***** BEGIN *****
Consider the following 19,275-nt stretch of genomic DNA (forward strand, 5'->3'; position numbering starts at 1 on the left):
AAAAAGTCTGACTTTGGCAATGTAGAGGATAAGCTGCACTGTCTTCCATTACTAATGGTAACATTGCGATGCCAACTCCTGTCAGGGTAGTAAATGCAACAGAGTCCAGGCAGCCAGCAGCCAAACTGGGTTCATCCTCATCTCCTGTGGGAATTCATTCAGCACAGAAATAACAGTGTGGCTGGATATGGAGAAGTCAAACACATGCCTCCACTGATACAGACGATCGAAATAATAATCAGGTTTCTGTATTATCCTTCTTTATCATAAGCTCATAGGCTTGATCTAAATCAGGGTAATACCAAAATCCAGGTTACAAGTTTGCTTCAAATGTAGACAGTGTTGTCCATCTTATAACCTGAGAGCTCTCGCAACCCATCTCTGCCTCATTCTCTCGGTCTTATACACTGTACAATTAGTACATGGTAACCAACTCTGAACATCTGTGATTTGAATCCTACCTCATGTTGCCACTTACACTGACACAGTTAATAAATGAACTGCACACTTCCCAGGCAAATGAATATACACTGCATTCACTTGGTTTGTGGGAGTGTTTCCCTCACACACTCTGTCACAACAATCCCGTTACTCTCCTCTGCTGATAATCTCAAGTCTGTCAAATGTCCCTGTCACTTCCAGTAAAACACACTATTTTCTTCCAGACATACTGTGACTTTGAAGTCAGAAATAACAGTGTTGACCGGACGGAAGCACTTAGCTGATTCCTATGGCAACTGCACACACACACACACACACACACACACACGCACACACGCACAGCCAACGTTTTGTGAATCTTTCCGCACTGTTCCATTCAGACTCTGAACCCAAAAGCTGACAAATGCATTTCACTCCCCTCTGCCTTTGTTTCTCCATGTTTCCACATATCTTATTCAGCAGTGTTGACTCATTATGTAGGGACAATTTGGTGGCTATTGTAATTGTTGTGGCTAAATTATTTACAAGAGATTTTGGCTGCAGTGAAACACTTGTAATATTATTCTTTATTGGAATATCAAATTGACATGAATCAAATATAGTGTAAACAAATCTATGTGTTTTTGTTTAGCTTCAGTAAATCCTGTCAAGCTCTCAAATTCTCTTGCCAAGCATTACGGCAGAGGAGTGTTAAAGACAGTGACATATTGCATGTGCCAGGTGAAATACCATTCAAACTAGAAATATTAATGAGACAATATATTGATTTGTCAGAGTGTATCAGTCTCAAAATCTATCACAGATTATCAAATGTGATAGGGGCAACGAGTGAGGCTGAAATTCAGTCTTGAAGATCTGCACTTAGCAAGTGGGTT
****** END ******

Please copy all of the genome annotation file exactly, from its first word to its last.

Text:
Consider the following 19,275-nt stretch of genomic DNA (forward strand, 5'->3'; position numbering starts at 1 on the left):
AAAAAGTCTGACTTTGGCAATGTAGAGGATAAGCTGCACTGTCTTCCATTACTAATGGTAACATTGCGATGCCAACTCCTGTCAGGGTAGTAAATGCAACAGAGTCCAGGCAGCCAGCAGCCAAACTGGGTTCATCCTCATCTCCTGTGGGAATTCATTCAGCACAGAAATAACAGTGTGGCTGGATATGGAGAAGTCAAACACATGCCTCCACTGATACAGACGATCGAAATAATAATCAGGTTTCTGTATTATCCTTCTTTATCATAAGCTCATAGGCTTGATCTAAATCAGGGTAATACCAAAATCCAGGTTACAAGTTTGCTTCAAATGTAGACAGTGTTGTCCATCTTATAACCTGAGAGCTCTCGCAACCCATCTCTGCCTCATTCTCTCGGTCTTATACACTGTACAATTAGTACATGGTAACCAACTCTGAACATCTGTGATTTGAATCCTACCTCATGTTGCCACTTACACTGACACAGTTAATAAATGAACTGCACACTTCCCAGGCAAATGAATATACACTGCATTCACTTGGTTTGTGGGAGTGTTTCCCTCACACACTCTGTCACAACAATCCCGTTACTCTCCTCTGCTGATAATCTCAAGTCTGTCAAATGTCCCTGTCACTTCCAGTAAAACACACTATTTTCTTCCAGACATACTGTGACTTTGAAGTCAGAAATAACAGTGTTGACCGGACGGAAGCACTTAGCTGATTCCTATGGCAACTGCACACACACACACACACACACACACACACGCACACACGCACAGCCAACGTTTTGTGAATCTTTCCGCACTGTTCCATTCAGACTCTGAACCCAAAAGCTGACAAATGCATTTCACTCCCCTCTGCCTTTGTTTCTCCATGTTTCCACATATCTTATTCAGCAGTGTTGACTCATTATGTAGGGACAATTTGGTGGCTATTGTAATTGTTGTGGCTAAATTATTTACAAGAGATTTTGGCTGCAGTGAAACACTTGTAATATTATTCTTTATTGGAATATCAAATTGACATGAATCAAATATAGTGTAAACAAATCTATGTGTTTTTGTTTAGCTTCAGTAAATCCTGTCAAGCTCTCAAATTCTCTTGCCAAGCATTACGGCAGAGGAGTGTTAAAGACAGTGACATATTGCATGTGCCAGGTGAAATACCATTCAAACTAGAAATATTAATGAGACAATATATTGATTTGTCAGAGTGTATCAGTCTCAAAATCTATCACAGATTATCAAATGTGATAGGGGCAACGAGTGAGGCTGAAATTCAGTCTTGAAGATCTGCACTTAGCAAGTGGGTT